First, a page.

Africa-China conference focuses on knowledge sharing, domestic solutionsNov 1, 2010
Key speakers at the opening session of the Africa-China Poverty Reduction and Development Conference agreed that there was no magic bullet to reducing poverty. While there was broad consensus that Africa should learn from China’s impressive growth over the last three decades, as well as lessons from Brazil and Vietnam, speakers said these experiences should take the specificities of Africa into account.
“The biggest killer disease in Africa is neither malaria nor HIV/Aids. Poverty is the biggest killer disease on our continent”, Ethiopian Prime Minister Meles Zenawi said at the opening of the two-day Africa-China Poverty Reduction and Development Conference. “It would thus be natural for us Africans to learn from those who have succeeded in fighting poverty in order to bolster our war [on poverty] in Africa. No one has done that better than the Chinese; which is why it would be absolutely natural for us to try to learn how the Chinese did it.”
The focus of the two-day Africa-China conference would be to see “what is working out there”, UNDP Administrator Helen Clark said, highlighting the need for dialogue and the exchange of ideas without seeking a “one road to success” route.
Noting that “a development breakthrough for Africa is within reach”, the UNDP Administrator also emphasized the need for sustained and inclusive growth. She said that in its work around the world, UNDP was finding strong evidence that social protection is an investment in human development and can lay the foundations for rapid growth.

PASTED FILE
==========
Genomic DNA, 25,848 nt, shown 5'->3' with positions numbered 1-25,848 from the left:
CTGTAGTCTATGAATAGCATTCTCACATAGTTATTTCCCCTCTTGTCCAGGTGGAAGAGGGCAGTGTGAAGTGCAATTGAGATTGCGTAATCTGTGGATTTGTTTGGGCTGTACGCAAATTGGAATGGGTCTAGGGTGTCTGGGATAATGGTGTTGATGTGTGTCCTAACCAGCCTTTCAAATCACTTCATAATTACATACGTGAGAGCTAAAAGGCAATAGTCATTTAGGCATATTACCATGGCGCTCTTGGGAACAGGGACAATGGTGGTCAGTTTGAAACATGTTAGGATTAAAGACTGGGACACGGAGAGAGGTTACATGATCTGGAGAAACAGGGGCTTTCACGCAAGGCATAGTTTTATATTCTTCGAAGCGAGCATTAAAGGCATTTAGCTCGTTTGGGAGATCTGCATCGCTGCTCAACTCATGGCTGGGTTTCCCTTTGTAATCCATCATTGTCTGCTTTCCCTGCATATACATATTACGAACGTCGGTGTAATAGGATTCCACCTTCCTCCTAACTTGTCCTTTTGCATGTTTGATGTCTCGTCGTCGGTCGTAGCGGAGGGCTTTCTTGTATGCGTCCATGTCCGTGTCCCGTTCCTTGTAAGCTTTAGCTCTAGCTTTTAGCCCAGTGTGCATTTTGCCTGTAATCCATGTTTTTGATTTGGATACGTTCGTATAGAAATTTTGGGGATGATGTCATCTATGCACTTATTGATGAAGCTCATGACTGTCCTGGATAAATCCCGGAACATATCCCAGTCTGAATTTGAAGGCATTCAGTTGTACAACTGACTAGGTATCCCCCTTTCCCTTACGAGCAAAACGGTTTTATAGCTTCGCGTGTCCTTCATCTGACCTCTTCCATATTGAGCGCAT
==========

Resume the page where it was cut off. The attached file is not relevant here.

Trevor Manuel, Minister in the Presidency of South Africa, said that “Africa has grown impressively in recent years”. According to the African Economic Outlook (2010), the average real GDP growth rate between 2000 and 2008 was 5.3%. FDI inflows grew from USD 20 billion in 2003 to USD 87 billion in 2008. Improvements in infrastructure account for a large portion of the economic growth, FDI inflows and trade.” “Despite these positives, growth cannot be taken as a given and the conditions for translating economic development to social development are still fragile. These conditions largely deal with employment, human capital development and infrastructure.”
Zheng Wenkai, Vice Minister, State Council Leading Group Office of Poverty Alleviation and Development, said China was still facing a number of challenges, including disparities and cases of relapse into poverty, which meant the country had to work on enhancing the population’s resistance to risks.
The President of the African Development Bank, Donald Kaberuka, said there was no indication that the experiences of emerging economies were transferable; however they could help to provide a general direction for African countries. He said that Africans must find their own home-grown solutions, define the nature of their relationships with large emerging economies and stressed the need for economic integration.